The Northrock 14 has closed, leaving Bill Warren the last man standing.
What’s that mean for Wichita? And how likely is it that Wichita will get competing theaters?
While there’s no predicting what an aspiring entrepreneur could do, those in the industry say the market isn’t inviting competitors.
Warren had close to a monopoly on the Wichita movie scene already, as the number of his screens grew during the decade and the Northrock cinemas struggled.
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Twenty or so years ago, Wichita had a variety of smaller theaters with different owners. But as Warren built a movie palace on the west side and then opened more screens on the east side and downtown, the smaller theaters folded.
Dickinson Theatres closed its older Northrock 6 in 2003.
No one has rushed to open competing theaters since. Wichita is pretty much a Warren town.
Nor do many movie-goers seem to be demanding competition, either.
“I like the quality,” said Paula Hearn of Wichita, who was about to see “Skyfall” at the Warren Old Town Tuesday night. “I’ve been to ones in Kansas City, AMC, and these are better.”
But, she added, it’s always nice to have choices.
“I would like other options, just because the prices seem so high,” she said.
Warren, who didn’t return several messages for comment for this story, has said in previous interviews that he hasn’t abused his near-monopoly in the past and won’t abuse his monopoly now.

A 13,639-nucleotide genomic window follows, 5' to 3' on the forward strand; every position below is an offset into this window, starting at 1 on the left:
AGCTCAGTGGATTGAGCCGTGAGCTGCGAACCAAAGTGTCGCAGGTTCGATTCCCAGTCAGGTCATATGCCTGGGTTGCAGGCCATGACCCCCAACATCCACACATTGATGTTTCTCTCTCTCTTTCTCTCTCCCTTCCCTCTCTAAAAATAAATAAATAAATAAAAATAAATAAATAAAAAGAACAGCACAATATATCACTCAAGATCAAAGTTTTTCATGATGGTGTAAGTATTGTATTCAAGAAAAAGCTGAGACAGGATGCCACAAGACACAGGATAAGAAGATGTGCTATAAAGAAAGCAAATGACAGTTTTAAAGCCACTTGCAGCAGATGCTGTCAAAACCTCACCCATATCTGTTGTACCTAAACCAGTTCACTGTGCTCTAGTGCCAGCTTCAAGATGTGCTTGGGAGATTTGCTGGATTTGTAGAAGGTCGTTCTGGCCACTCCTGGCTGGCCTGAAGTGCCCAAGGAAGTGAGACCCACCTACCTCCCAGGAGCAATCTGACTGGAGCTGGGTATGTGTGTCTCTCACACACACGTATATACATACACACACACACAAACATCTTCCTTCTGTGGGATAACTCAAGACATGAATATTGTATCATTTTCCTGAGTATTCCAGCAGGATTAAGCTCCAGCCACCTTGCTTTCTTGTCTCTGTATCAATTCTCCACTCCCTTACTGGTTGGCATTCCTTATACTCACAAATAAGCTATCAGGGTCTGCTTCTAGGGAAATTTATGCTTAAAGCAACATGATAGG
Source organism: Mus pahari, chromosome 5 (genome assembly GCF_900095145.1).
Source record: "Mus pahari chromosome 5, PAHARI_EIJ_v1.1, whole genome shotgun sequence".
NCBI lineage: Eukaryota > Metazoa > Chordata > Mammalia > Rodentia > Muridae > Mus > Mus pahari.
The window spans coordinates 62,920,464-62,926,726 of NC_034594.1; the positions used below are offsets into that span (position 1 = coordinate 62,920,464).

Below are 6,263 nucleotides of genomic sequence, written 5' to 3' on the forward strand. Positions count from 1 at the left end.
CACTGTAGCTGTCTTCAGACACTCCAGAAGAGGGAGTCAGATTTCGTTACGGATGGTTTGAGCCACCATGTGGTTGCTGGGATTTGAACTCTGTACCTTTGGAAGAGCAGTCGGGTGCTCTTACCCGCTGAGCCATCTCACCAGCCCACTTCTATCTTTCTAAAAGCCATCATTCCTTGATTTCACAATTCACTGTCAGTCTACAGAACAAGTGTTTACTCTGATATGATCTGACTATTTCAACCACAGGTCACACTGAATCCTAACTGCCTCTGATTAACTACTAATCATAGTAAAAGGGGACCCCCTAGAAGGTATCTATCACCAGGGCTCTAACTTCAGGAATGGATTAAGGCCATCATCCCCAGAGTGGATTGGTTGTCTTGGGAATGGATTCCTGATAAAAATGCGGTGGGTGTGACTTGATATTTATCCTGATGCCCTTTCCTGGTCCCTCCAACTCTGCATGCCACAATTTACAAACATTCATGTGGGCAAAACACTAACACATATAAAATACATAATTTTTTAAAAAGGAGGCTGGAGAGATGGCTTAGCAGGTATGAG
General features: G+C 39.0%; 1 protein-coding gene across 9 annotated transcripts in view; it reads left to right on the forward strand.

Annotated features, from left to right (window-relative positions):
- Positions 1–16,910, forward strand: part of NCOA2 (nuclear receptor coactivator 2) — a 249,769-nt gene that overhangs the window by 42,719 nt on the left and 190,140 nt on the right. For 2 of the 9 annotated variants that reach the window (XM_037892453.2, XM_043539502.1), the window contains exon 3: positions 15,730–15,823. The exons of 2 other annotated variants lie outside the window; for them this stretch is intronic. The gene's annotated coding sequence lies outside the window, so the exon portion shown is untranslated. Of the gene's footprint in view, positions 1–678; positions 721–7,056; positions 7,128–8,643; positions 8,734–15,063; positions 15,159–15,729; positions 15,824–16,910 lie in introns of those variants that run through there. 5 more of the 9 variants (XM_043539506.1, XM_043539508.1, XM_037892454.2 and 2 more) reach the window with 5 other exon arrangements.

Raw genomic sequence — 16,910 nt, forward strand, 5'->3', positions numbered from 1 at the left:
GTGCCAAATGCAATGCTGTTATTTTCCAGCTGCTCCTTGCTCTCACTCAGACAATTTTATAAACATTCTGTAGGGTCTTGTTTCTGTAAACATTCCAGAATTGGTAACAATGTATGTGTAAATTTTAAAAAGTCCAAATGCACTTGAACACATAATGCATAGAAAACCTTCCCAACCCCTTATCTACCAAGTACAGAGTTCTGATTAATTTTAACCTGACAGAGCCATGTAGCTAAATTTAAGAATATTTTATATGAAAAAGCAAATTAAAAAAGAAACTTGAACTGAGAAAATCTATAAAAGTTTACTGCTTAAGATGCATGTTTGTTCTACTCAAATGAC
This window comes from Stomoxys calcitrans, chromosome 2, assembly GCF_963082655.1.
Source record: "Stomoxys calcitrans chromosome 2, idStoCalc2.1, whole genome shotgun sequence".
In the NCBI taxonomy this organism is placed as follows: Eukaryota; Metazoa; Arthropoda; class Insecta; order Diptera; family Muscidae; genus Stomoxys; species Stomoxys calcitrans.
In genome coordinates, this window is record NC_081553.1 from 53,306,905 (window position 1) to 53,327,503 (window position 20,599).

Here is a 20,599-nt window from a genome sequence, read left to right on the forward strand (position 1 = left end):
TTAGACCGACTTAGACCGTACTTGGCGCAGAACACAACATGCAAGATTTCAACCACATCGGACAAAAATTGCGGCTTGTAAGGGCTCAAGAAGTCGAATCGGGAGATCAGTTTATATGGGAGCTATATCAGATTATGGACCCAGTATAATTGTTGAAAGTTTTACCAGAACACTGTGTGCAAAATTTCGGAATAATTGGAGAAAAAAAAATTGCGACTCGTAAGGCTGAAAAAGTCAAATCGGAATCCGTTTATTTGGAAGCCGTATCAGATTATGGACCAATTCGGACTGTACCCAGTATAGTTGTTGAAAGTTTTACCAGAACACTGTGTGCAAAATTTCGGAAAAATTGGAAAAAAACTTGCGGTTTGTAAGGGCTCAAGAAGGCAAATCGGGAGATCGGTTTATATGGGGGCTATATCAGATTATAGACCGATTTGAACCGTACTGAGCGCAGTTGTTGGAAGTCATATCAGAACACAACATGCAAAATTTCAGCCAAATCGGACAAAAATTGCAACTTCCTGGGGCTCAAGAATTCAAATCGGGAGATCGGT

At the time of the Dickinson announcement in late September, he said in an interview that he has raised ticket prices only when his costs increased, and not as his market position has gotten stronger.
“Anytime you raise prices you create a barrier,” he said. “Any business will not raise prices unless they have to.”
The record shows his price increases are roughly in line with movie ticket price increases nationally.
In 2003, Warren’s tickets were $7 for an adult evening ticket and $5 for the matinee, according to the website. Today, tickets are $10 and $7, according to his website.
The National Association of Theater Owners computes that the average ticket price between 2002 and 2011, the most recent year available, a rise of 37 percent. Had Warren’s ticket prices been calculated from the decade ending in 2011, without accounting for an increase this year, the increase in cost for an evening ticket would have been 29 percent.
As a comparison, the U.S. consumer price index, which measures prices generally, rose 25 percent over the decade.
One reason for the restraint: Even monopolies have trouble raising prices if their customers have other options entirely.
And movie tickets are a perfect example of discretionary buying. There are plenty of alternatives, including DVDs at Red Box, streaming video from Netflix and other companies.
Warren, in September, said he feels plenty of competition from other forms of leisure.
“Everyone thinks the other theaters are the main competition,” he said. “They’re not. It’s restaurants. It’s football. It’s downtown. That’s our competition. Don’t worry about trying to compete with your competitors. Do the best job you can and the rest will take care of itself.”